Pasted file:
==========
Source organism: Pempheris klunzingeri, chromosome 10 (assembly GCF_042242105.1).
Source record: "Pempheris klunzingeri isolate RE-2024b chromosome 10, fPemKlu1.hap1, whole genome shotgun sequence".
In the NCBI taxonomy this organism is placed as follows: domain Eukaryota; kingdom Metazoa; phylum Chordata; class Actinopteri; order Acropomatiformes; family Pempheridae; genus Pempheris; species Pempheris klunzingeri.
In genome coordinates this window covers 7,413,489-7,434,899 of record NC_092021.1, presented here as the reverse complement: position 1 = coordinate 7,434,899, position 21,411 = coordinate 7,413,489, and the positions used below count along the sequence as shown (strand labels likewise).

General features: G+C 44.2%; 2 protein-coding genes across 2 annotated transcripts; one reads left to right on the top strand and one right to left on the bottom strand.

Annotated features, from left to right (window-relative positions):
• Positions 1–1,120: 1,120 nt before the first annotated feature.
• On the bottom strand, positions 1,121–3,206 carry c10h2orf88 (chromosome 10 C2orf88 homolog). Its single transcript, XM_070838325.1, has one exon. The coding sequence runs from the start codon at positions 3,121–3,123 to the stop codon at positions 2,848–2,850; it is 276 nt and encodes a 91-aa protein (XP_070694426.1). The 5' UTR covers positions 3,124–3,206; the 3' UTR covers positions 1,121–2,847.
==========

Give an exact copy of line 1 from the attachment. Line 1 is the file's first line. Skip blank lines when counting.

Source organism: Pempheris klunzingeri, chromosome 10 (assembly GCF_042242105.1).